My big sister hates corn. Things made with cornflour or cornmeal are acceptable, but sweet corn in all of its forms disgusts her delicate palate. While I, too, in my sisterly fashion may have disgusted her delicate sensibilities from time to time, I do not blame it on my admiration for corn in nearly all of its edible forms. (Surely my two younger sisters have had equally ample opportunity to be mortified by me over the years, despite their sharing my appreciation for corn.) But I do love corn. Perhaps I am just a corny person.
It’s a little surprising that I find the texture appealing, given that among the very few foods I don’t enjoy are berries or fruits that have an arguably similar texture, with tight skins that burst open to soft insides, but there it is, I’ve never claimed to be logical. It could also be argued that corn has little flavor, being fairly bland if sometimes quite sweet, but this is of course one of its attributes that I particularly like. After all, I am very fond of foods that can be enjoyed in a wide variety of ways and many sorts of dishes or meals. Corn is exceedingly versatile in this sense, able to be incorporated in both sweet and savory dishes without competing with other ingredients, and capable of being processed in a huge range of ways to create yet more uses for it. You can dry it, soak it, pound it, puree it, pop it, use it as a whole kernel or even a whole cob, roast or fry or boil or steam it. It’s hard to think of many ways you can’t use corn.
Still, I’ll admit that my favorite treatments for it are usually the simplest. A garden-plucked ear of sweet corn is so delicious that I will not only eschew my normal craving for twenty pounds of butter per meal and eat it plain when it’s so fresh, I will happily gnaw it uncooked from the cob in that state. I’ve probably mentioned here before that when I was young and Gramps had his garden in its grand proliferation, there was that harvest time of year when the greatest treat was to have a meal of nothing but corn straight from the patch.
I also love kernel corn, hot and buttered, and newly baked cornbread. Mom used to make corn cakes on the griddle for an occasional breakfast, and despite my preference for my pancakes to be thin and moist, I happily made exception for those corn cakes’ thicker and cakier character because their toasted cornmeal flavor and sweetness made them much more like slim slices of cornbread or even a piece of celebratory cake than like any typical pancakes. Come to think of it, they would be a perfect dessert cake if made larger in circumference and stacked with some fabulous penuche or chocolate or cream cheese frosting between. Uh-oh. Dessert alarm is going off noisily in my head (stomach).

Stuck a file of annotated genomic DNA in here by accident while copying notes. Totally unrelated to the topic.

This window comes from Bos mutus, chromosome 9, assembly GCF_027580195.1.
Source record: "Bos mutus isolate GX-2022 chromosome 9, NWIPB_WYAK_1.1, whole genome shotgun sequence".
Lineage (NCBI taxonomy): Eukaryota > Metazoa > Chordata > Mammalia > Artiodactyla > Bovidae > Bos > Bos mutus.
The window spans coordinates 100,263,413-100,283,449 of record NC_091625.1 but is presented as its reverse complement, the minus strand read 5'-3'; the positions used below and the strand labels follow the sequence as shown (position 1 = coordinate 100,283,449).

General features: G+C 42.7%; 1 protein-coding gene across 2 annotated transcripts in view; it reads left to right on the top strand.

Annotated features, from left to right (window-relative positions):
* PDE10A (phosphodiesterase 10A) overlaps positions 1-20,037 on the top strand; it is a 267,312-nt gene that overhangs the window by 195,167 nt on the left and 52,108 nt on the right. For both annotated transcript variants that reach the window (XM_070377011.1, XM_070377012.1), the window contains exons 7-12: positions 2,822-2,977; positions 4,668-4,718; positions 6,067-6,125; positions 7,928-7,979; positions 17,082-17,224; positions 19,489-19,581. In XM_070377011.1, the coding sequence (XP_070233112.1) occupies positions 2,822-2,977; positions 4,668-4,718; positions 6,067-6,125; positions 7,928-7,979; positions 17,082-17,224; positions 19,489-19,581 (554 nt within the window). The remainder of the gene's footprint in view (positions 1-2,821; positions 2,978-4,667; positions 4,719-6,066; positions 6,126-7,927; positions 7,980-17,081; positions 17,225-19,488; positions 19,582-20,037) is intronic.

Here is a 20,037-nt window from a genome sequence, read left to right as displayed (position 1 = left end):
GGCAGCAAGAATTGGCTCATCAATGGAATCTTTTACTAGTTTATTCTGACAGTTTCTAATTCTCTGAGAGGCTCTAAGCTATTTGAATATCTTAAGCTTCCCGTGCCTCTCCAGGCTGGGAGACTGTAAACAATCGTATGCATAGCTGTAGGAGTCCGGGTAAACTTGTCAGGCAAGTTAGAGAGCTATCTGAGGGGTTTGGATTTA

Corn clearly makes a wonderful and uncomplicated addition to all sorts of casseroles, soups and hot dishes as well in its cut-kernel form. It’s good to remember, though, that corn is also lovely cold. Added to salads, whether as a part of a mixed, dressed kind of salad or simply added to any combination of mixed greens that make up your favorite tossed salad, corn is a wonderful jot of sweetness and light color in the blend. I’m particularly a fan of corn added to salads of ingredients common to hot-weather climes: avocado, black beans, tomatoes, olives or capiscum pieces; citrus, mangoes or peaches can add a dash of brightness; dry, salty cheeses grated in, cilantro or mint or basil snipped on, and sweet or savory spices sprinkled over the dishes can all help to customize the dish, and corn is friendly with all of them.And me, I’m pretty friendly with nearly anything that has corn in, on or with it.
cutely corny 😉
I take that as a high compliment! 🙂
Hubby doesn’t actively DISlike corn, but it’s not his favorite…Angel and I can eat our weight in the stuff in the late summer when it’s coming in from local fields 🙂
NOTHING says home like fresh cornbread!
Well, Marie, we’ve been saying Home a whole lot lately since I baked another skillet of cornbread the other day and it feeds two of us for a goodly while! Your spouse is clearly just trying to be generous to you and Miss Angel-face by letting you have the larger portions of corn; what a great guy. 😀
What i noticed in France, is that corn is animal food shy’d away from …poor them….HOMINY don’t get me started on HOMINY!!!!
Isn’t it great that the French aren’t [ahem] hogging all of the corn that *we* wanna eat?? Mmmmmmm, HOMINY. Better put it on the grocery list, eh!
If the night has a thousand eyes, what has a thousand ears? Answer: a cornfield! hehe
I hear ya! The old corny jokes are the best ones, no?
Yes! I mean NO…I mean….lol
I love corn as well! It’s great how corn can be added to many different dishes, both savory and even sweet. Now I want some cornbread…
There are still two wedges of it in the kitchen, if you hurry…!
On my way! 😉
I love corn, too, Kathryn, and my sister (who loves corn :)) gave me a great recipe for a corn casserole. It’s delicious! Great post and it’s okay to be corny! Your cornbread looks yummy, also, and really good with honey butter! 🙂 Happy New Year, my friend! Hugs!
Mmmm! Does your sister allow the casserole recipe to be shared outside the family? 🙂 Hugs back, my darling corny friend! xoxo!
Of course she does…I’ll try to remember to get it for you! 😉 xoxo
I love corn on the cob stuck husk side down on the bbq to cook 🙂
Almost *anything* done on the grill is extra tasty!!!
I also love corn. 🙂 Happy husking, Kantryn! 🙂
[Said, of course, in a wonderfully husky voice. 😉 ]
HA HA. 🙂
Just proves you’re a fast typist! 😀
I pushed enter too quickly after reading/commenting on your post. I didn’t want you to think that I don’t know your name!
Needless to say, I’m a corny person, too, Kathryn! 🙂 XO
Not an insignificant part of my adoration of you, of course! 😀 xoxo
Hence the attraction. 😀